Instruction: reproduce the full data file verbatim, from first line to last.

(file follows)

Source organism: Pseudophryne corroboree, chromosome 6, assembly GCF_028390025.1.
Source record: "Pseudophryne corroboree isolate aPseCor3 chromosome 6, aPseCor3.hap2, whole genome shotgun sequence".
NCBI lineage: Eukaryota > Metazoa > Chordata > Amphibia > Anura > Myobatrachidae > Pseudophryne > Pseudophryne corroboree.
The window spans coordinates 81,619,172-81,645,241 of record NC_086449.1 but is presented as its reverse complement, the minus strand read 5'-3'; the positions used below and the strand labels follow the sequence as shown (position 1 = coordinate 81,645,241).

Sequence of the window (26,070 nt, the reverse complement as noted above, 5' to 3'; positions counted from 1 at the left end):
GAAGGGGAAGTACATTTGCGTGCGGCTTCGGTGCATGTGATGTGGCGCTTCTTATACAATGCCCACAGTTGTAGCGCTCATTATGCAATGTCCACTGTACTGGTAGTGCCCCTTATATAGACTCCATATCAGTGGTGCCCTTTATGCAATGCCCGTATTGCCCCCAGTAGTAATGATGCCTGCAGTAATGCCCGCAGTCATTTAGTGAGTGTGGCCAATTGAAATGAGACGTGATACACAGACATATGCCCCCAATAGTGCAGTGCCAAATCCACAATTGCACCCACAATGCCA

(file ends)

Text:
Source organism: Pseudophryne corroboree, chromosome 6, assembly GCF_028390025.1.
Source record: "Pseudophryne corroboree isolate aPseCor3 chromosome 6, aPseCor3.hap2, whole genome shotgun sequence".
NCBI lineage: Eukaryota > Metazoa > Chordata > Amphibia > Anura > Myobatrachidae > Pseudophryne > Pseudophryne corroboree.
The window spans coordinates 81,619,172-81,645,241 of record NC_086449.1 but is presented as its reverse complement, the minus strand read 5'-3'; the positions used below and the strand labels follow the sequence as shown (position 1 = coordinate 81,645,241).

Sequence of the window (26,070 nt, the reverse complement as noted above, 5' to 3'; positions counted from 1 at the left end):
GAAGGGGAAGTACATTTGCGTGCGGCTTCGGTGCATGTGATGTGGCGCTTCTTATACAATGCCCACAGTTGTAGCGCTCATTATGCAATGTCCACTGTACTGGTAGTGCCCCTTATATAGACTCCATATCAGTGGTGCCCTTTATGCAATGCCCGTATTGCCCCCAGTAGTAATGATGCCTGCAGTAATGCCCGCAGTCATTTAGTGAGTGTGGCCAATTGAAATGAGACGTGATACACAGACATATGCCCCCAATAGTGCAGTGCCAAATCCACAATTGCACCCACAATGCCA